Background: Many patients with Parkinson disease (PD) have excessive daytime sleepiness and numerous nocturnal sleep abnormalities. Objective: To determine the safety and efficacy of the controlled drug sodium oxybate in a multicenter, open-label, polysomnographic study in subjects with PD and sleep disorders. Design, Setting, and Patients: Inclusion required an Epworth Sleepiness Scale (ESS) score greater than 10 and any subjective nocturnal sleep concern, usually insomnia. An acclimation and screening polysomnogram was performed to exclude subjects with sleep-disordered breathing. The following evening, subjects underwent another polysomnogram, followed by an evaluation with the Unified Parkinson Disease Rating Scale (UPDRS) while practically defined off ("off") PD medications, ESS (primary efficacy point), Pittsburgh Sleep Quality Inventory, and Fatigue Severity Scale. Subjects then started sodium oxybate therapy, which was titrated from 3 to 9 g per night in split doses (at bedtime and 4 hours later) across 6 weeks, and returned for subjective sleep assessments. They then returned at 12 weeks after initiating therapy for a third polysomnogram, an off-medication UPDRS evaluation, and subjective sleep assessments. Data are expressed as mean (SD). Results: We enrolled 38 subjects. At screening, 8 had sleep apnea (n=7) or depression (n=1). Twenty-seven of 30 subjects completed the study. Three dropped out owing to dizziness (n=3) and concurrent depression (n=1). The mean dose of sodium oxybate was 7.8 (1.7) g per night. The ESS score improved from 15.6 (4.2) to 9.0 (5.0) (P < .001); the Pittsburgh Sleep Quality Inventory score, from 10.9 (4.0) to 6.6 (3.9) (P < .001); and the Fatigue Severity Scale score, from 42.9 (13.2) to 36.3 (14.3) (P < .001). Mean slow-wave sleep time increased from 41.3 (33.2) to 78.0 (61.2) minutes (P = .005). Changes in off-medication UPDRS scores were not significant, from 28.4 (10.3) to 26.2 (9.6). Conclusion: Nocturnally administered sodium oxybate improved excessive daytime sleepiness and fatigue in PD. Trial Registration: clinicaltrials.gov Identifier: NCT00641186.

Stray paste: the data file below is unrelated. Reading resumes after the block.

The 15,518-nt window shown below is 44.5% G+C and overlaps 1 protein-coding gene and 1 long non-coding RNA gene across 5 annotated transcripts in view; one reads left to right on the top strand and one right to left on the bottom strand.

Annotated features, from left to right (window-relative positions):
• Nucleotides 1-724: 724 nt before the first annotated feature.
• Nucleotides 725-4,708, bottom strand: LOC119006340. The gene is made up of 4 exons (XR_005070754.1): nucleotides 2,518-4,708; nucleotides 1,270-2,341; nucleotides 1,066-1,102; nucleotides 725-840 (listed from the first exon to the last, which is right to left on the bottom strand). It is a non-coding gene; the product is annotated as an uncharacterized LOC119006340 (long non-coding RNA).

ASJC Scopus subject areas
- Arts and Humanities (miscellaneous)
- Clinical Neurology